You’re running your hand over your dog, giving them all the love and pats that they deserve. Your dog is loving life, coming in closer, closer, sitting on your foot or backing their bottom into you so you can give their furry butt a good scratch.
And then, all of a sudden, you run your hands over a bump that wasn’t there before!!
You take a closer look, moving their fur in all directions.
OH NO! What’s wrong with my baby?!
Breathe. More likely than not, your dog has a cyst.
Or in fancy terms, a Sebaceous Cyst.
Can a Sebaceous Cyst be serious? Yes, sometimes they can be cancerous but that shouldn’t be the first conclusion that you jump to.
We are about to share with you what you need to know about Sebaceous Cysts so that you can treat them at home. If during the treatment you find the cyst is changing colours, getting bigger or causing your dog to behave funny – we highly recommend you take your dog to the vet!!
And if it’s the first time you’ve ever seen a cyst (or what you think is a cyst) on your dog and you’re really concerned, take them to vet. Peace of mind for dog and human is important.
Cysts tend to pop up for dogs that are middle aged to older dogs and are commonly found among certain breeds. Some being:
- German Shepherds
- Cocker Spaniels
- The Schnauzer
- The Yorkie
Here are some descriptions of what a cyst can look like:
- A raised area of skin also known as a nodule
- Cysts are round in shape with a diameter of between 5 mm and 5 cm
- They can be soft or filled with fluid
- It sits just under the skin or just on top, you can move them around
- The surface cysts can create a little bald patch in your dog’s fur
- The cyst will have distinct edges that you can feel all the way round it
- It’s not itchy, in fact it’s not painful for the dog at all (unless it’s in an uncomfortable location – like their paw or neck)
- It’s slow to grow
Why do dogs get cysts?
The most common cause is from a blocked or clogged oil gland, pore or hair follicle. The oil that is trapped needs to go somewhere so it creates a sac that fills up causing the cyst to form.
What do I do if my dog gets a cyst?
For the most part, a cyst will heal itself over time. Sometimes the cyst will disappear and other times they will hang around but not cause your dog any harm.
A cyst can stay with a fluid like substance inside and sometimes that fluid dries up giving the cyst a cheese like firmness. Both are normal.
One thing you shouldn’t do if your dog gets a cyst, is squeeze it or pop it. Avoid it at all costs! This can cause the cyst to become an open wound leaving it open to infection as well as causing your dog discomfort.
In the case of the cyst rupturing on its own or accidentally being opened, be sure to clean the wound and keep the area disinfected and tidy.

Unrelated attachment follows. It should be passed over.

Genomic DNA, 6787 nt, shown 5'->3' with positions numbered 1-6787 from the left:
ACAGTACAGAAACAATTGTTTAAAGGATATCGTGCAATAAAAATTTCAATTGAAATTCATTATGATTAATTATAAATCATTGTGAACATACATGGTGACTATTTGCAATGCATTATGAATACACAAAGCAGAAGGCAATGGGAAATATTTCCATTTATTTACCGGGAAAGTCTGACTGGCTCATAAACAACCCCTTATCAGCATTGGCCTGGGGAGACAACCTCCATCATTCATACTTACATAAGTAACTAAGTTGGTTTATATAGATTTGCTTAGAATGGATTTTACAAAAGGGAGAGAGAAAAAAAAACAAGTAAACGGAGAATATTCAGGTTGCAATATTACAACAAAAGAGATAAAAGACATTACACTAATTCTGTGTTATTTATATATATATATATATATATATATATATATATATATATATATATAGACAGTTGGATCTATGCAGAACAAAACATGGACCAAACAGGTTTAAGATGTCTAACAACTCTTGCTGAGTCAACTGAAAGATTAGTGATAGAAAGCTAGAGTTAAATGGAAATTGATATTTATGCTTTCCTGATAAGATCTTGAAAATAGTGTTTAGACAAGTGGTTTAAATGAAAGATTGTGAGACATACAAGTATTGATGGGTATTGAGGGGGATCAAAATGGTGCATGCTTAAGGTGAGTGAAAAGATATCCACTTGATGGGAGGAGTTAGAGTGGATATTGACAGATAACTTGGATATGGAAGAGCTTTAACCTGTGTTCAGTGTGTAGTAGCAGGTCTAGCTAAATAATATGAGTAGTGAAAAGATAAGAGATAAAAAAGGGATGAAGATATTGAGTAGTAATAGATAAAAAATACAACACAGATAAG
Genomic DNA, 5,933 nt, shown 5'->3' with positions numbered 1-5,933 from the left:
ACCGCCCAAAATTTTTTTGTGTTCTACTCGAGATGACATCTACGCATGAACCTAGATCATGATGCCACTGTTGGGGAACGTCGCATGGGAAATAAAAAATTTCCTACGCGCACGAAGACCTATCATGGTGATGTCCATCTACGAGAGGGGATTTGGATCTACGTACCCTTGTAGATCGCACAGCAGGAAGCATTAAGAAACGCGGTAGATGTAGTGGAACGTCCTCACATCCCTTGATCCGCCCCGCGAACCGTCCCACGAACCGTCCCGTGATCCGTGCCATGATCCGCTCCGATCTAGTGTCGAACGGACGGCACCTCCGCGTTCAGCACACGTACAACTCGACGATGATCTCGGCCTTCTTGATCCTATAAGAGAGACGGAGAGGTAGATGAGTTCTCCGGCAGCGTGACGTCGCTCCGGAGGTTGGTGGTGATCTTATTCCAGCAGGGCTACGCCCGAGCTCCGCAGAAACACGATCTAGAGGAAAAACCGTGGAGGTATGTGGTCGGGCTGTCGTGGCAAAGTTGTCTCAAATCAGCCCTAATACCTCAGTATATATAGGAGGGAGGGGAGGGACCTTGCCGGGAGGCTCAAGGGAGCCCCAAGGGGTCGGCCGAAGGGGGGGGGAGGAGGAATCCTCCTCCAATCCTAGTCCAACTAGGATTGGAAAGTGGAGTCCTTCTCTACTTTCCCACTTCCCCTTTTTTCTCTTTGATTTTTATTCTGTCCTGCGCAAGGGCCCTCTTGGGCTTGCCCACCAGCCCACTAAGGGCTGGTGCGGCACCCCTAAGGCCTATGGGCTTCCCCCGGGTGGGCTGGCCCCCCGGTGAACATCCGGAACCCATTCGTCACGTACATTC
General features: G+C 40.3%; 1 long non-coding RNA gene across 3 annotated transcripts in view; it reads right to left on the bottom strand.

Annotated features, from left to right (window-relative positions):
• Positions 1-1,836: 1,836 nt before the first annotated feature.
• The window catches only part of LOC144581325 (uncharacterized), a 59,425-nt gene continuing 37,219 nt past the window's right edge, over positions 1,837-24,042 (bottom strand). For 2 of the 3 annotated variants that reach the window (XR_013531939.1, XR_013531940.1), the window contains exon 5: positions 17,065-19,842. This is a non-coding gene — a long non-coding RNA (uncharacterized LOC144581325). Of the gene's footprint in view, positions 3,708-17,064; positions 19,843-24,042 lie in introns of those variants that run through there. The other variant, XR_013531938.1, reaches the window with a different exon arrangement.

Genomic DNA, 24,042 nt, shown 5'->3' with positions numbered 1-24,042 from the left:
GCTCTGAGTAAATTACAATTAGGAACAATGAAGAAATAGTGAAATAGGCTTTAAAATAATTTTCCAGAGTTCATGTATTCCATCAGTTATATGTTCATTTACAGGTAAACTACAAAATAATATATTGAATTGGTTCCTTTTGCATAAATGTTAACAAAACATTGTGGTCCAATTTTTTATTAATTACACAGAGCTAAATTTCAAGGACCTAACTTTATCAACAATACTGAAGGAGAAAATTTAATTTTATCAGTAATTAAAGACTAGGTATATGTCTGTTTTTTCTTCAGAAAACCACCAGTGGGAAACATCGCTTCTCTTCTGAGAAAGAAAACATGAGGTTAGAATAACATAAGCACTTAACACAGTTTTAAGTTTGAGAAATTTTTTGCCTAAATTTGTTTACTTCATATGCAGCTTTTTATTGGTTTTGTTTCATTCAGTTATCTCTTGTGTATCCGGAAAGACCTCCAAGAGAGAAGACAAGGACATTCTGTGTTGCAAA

Avoid bandaging the wound as it needs to dry out as part of the healing process.
Watch for infection and monitor it a few times a day. If your dog persists on scratching, licking or gnawing at the cyst it could be worth following up with a natural antibacterial treatment more frequently.
If you want to help the healing process along, here are some natural products and remedies that will help your dog’s Sebaceous Cyst:
- Leucillin as it mimics the dogs natural immune system and has powerful and all natural cleaning and healing elements
- Colloidal Silver Gel is a natural antibiotic and antibiotic fungal perfect for keeping the area disinfected naturally
- Coconut oil is ideal for healing and fighting infections gently
- Witch Hazel is an astringent that cleans off the oil and minimises the cyst
If the cyst is around the eyes, collar area, where the harness might go or under the paws, your dog might be very uncomfortable. If the cyst isn’t going away quick enough with the home treatments you might consider taking them to the vet to see about having the cyst drained or removed.
Can I prevent a cyst?
Yes, absolutely!!! Some of the main ways you can help your dog avoid Sebaceous Cysts is to:
- Make sure your dog has a healthy and balanced diet
- Add Omega-3’s and Omega-6’s to their diet for healthy skin and coat
- Regular brushing stops hair follicles and glad from clogging up
The good news is that for the most part, Sebaceous Cysts are harmless and easy to treat. Knowing what you are looking for and what is causing them is going to save you many stress attacks every time you find a lump.
And remember, when in doubt – consult your vet!
We’ve collated a few different videos below regarding cysts, be sure to take a few minutes to watch them!
We’d love to hear about your experiences with cysts and what you have found to work!! Information shared is a potential life spared. Leave a comment or email us at email@example.com.
Paws of Love,
Sarah (fur mum to Frank) xo
P.S. Are you in the Frank and Jellys ‘Doggy Detectives’ Facebook group? It’s a place where fur mums and dads go to make friends, test doggy products and share stories on best products. PLUS we always share tips and tricks as well as offering advice and sharing experiences when one of our furry friends is not well or not behaving! It’s great fun and it’s absolutely FREE to join! Come join the fun HERE xo.
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